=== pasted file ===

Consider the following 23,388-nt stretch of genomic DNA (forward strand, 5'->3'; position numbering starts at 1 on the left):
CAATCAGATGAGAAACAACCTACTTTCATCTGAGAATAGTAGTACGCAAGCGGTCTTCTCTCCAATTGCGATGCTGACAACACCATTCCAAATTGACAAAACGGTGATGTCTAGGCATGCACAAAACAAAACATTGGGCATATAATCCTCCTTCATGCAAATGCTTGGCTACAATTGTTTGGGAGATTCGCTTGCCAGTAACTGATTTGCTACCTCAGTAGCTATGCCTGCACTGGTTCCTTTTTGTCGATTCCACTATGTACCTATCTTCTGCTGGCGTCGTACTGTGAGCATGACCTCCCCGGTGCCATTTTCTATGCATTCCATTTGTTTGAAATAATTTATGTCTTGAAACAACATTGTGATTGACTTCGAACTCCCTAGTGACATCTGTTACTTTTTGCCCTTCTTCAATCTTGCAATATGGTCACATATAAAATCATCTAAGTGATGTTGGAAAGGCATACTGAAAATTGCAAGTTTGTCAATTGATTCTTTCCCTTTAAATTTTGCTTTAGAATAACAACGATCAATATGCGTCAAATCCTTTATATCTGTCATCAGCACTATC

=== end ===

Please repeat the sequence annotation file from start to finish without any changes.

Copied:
Consider the following 23,388-nt stretch of genomic DNA (forward strand, 5'->3'; position numbering starts at 1 on the left):
CAATCAGATGAGAAACAACCTACTTTCATCTGAGAATAGTAGTACGCAAGCGGTCTTCTCTCCAATTGCGATGCTGACAACACCATTCCAAATTGACAAAACGGTGATGTCTAGGCATGCACAAAACAAAACATTGGGCATATAATCCTCCTTCATGCAAATGCTTGGCTACAATTGTTTGGGAGATTCGCTTGCCAGTAACTGATTTGCTACCTCAGTAGCTATGCCTGCACTGGTTCCTTTTTGTCGATTCCACTATGTACCTATCTTCTGCTGGCGTCGTACTGTGAGCATGACCTCCCCGGTGCCATTTTCTATGCATTCCATTTGTTTGAAATAATTTATGTCTTGAAACAACATTGTGATTGACTTCGAACTCCCTAGTGACATCTGTTACTTTTTGCCCTTCTTCAATCTTGCAATATGGTCACATATAAAATCATCTAAGTGATGTTGGAAAGGCATACTGAAAATTGCAAGTTTGTCAATTGATTCTTTCCCTTTAAATTTTGCTTTAGAATAACAACGATCAATATGCGTCAAATCCTTTATATCTGTCATCAGCACTATC